Heatwave: Urgent warning to only travel “if absolutely necessary” as temperatures could hit 40C

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People are being urged to avoid travelling during a heatwave.

Temperatures could hit 40C in the coming days as people are urged to only travel if “absolutely necessary”.

Transport for London (TfL) has warned residents of the capital to avoid travelling due to “extreme” temperatures being expected.

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The Met Office has issued a red heat warning for the first time ever and it is in place for Monday (18 July) and Tuesday (19 July).

There is concerns that the heat could be a risk to life.

The current heatwave is set to peak on 19 July, with an 80 per cent chance of the mercury topping the UK’s record temperature of 38.7C (101.7F) set in Cambridge in 2019.

Transport for London (TfL) is advising passengers to only travel for “essential journeys”.

What have TfL said?

TfL’s chief operating officer Andy Lord said: “Due to the exceptionally hot weather that is expected next week, customers should only use London’s transport network for essential journeys.

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“If customers do need to travel, they should check before they travel as we are expecting there to be some impact to Tube and rail services as a result of temporary speed restrictions we will need to introduce to keep everyone safe,” he added.

“It is also vital that customers always carry water at all times with them when travelling.”

What have Network Rail said?

Rail passengers in England and Wales are being warned to only travel if absolutely necessary on Monday and Tuesday.

Jake Kelly, Network Rail’s System Operator group director, said: “Rail passengers should only travel if necessary as there will be delays and cancellations to train services due to the unprecedented heat we’re expecting.

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“The wellbeing of our passengers is our first priority so we’re asking all passengers who decide to travel to take time to prepare before leaving the house.

“Remember to bring a water bottle with you, along with whatever else you need to keep yourself well in the heat. Water bottles can be refilled for free at most Network Rail’s managed stations.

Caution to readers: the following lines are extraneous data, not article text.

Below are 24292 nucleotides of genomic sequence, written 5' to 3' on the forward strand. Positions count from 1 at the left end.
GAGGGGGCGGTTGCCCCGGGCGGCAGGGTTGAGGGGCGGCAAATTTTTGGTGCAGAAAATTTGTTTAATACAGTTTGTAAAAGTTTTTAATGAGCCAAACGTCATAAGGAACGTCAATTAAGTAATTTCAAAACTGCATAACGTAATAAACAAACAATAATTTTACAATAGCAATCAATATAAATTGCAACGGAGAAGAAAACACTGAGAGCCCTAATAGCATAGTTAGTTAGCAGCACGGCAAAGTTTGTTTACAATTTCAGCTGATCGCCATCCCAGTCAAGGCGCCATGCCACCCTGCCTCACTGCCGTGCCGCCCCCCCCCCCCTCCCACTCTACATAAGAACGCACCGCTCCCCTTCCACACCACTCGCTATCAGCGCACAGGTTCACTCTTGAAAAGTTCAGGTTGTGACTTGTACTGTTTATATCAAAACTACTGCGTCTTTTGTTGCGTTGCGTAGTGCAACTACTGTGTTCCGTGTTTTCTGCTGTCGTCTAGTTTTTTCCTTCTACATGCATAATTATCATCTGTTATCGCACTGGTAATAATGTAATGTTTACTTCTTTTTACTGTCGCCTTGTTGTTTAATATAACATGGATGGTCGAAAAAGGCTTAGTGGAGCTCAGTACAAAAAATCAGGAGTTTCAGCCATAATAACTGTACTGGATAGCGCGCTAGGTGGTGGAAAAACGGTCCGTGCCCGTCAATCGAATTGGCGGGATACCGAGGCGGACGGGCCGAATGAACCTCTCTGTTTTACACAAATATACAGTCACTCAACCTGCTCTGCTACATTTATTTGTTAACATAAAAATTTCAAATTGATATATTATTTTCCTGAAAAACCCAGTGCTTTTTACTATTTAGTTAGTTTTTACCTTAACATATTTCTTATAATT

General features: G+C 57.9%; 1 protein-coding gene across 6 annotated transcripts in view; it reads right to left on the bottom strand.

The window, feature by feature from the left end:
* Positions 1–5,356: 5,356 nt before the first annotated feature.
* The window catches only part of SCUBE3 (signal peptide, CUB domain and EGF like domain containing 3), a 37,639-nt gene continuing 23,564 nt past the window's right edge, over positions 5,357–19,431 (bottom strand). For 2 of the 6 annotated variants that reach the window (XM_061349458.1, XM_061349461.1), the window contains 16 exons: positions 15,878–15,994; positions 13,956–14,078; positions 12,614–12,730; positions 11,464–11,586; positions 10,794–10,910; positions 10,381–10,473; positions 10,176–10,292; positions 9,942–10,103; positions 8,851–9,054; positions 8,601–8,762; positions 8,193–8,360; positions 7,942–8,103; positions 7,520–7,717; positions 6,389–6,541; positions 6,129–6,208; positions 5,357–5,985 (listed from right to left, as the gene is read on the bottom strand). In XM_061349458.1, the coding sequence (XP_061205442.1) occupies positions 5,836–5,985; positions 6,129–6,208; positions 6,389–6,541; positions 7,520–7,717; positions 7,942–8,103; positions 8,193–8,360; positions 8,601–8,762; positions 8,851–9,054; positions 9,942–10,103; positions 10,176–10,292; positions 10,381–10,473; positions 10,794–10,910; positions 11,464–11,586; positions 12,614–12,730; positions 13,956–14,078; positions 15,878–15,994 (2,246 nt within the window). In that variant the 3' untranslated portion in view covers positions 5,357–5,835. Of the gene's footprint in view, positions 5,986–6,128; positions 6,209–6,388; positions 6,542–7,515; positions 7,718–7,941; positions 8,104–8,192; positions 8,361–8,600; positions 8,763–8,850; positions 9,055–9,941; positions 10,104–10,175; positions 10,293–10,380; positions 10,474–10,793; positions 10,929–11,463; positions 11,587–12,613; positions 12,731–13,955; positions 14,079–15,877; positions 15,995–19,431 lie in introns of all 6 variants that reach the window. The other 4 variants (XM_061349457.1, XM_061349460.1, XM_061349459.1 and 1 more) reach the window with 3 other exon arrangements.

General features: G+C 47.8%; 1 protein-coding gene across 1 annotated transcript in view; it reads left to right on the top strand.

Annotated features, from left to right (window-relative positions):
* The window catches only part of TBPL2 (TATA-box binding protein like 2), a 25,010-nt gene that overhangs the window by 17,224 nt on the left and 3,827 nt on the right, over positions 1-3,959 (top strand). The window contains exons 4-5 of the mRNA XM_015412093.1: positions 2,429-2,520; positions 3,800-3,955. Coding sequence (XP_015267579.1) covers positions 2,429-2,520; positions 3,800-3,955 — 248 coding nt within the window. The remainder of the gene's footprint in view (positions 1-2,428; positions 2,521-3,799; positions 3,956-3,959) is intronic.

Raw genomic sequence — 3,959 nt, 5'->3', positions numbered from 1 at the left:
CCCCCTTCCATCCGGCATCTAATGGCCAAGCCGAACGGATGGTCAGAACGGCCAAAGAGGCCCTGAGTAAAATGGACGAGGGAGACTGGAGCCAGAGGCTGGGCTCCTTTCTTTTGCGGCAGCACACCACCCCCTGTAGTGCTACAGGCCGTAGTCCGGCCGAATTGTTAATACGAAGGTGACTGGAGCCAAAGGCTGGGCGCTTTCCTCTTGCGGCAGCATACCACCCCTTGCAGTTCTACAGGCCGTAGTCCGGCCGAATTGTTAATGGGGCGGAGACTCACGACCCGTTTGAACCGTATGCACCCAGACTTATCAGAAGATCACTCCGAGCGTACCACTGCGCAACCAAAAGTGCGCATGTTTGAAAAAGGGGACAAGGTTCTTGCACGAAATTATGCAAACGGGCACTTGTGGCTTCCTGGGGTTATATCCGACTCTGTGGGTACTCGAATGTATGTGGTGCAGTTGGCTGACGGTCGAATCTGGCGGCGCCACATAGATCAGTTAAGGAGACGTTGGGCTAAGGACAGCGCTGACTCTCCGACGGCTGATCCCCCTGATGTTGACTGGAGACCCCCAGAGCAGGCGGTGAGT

He added: “Journeys will take significantly longer and delays are likely as speed restrictions are introduced to keep passengers and railway staff safe, so make sure to allow considerably more time to complete your journey and be prepared for very hot conditions

“We’re working closely with MetDesk to monitor forecasts and adapt our plans, and with our train operator colleagues to make sure we can get passengers who need to travel to their destinations safely.”

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What warnings are in place?

The Met Office has issued an amber warning for heat covering much of England and Wales from Sunday until Tuesday.

There is a 50 per cent chance of temperatures reaching 40C somewhere in the UK, likely along the A1 corridor, with the Met Office also issuing its first red warning for extreme heat.

TfL have urged people not to travel on Monday and Tuesday. (Photo by Hollie Adams/Getty Images)TfL have urged people not to travel on Monday and Tuesday. (Photo by Hollie Adams/Getty Images)
TfL have urged people not to travel on Monday and Tuesday. (Photo by Hollie Adams/Getty Images)

What measures are TfL taking?

Very hot temperatures can affect rails, overhead power lines and signalling equipment, with TfL saying it will work hard to keep as many services running as possible using “enhanced” inspections to mitigate the impact of the extreme weather.

Track temperature checks will continue to be carried out regularly across the Tube and rail networks to ensure they remain safe and that the track is not at risk of bending or buckling, TfL said in a statement.

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It added it was also inspecting the air conditioning units on the trains that cover 40% of the Tube network, the trains on the Elizabeth Line and London Overground as well as the air cooling units on double-deck buses to ensure they are functioning well.

TfL also has response teams standing by on its rail and road network to deal with any issues as they occur, with a particular focus on stalled trains and times, crowding and customer advice.

What are the signs of dehydration?

Dehydration is a common symptom of extreme heat and occurs when the body loses more fluid than it is taking in.

When the normal water content of your body is reduced, this upsets the balance of salts and sugar in your body, affecting the way it functions. If left untreated, symptoms can worsen and become a more serious problem.

Early warning signs of dehydration include:

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  • Feeling thirsty
  • Dark yellow and strong smelling urine
  • Feeling dizzy or lightheaded
  • Feeling tired
  • Dry mouth, lips and eyes
  • Urinating little and fewer than four times per day

A lack of fluids is the most common cause of dehydration, but it can occur more easily if you are suffering from heatstroke, have a high temperature of 38C or above, have diabetes, or you have been vomiting or have diarrhoea.

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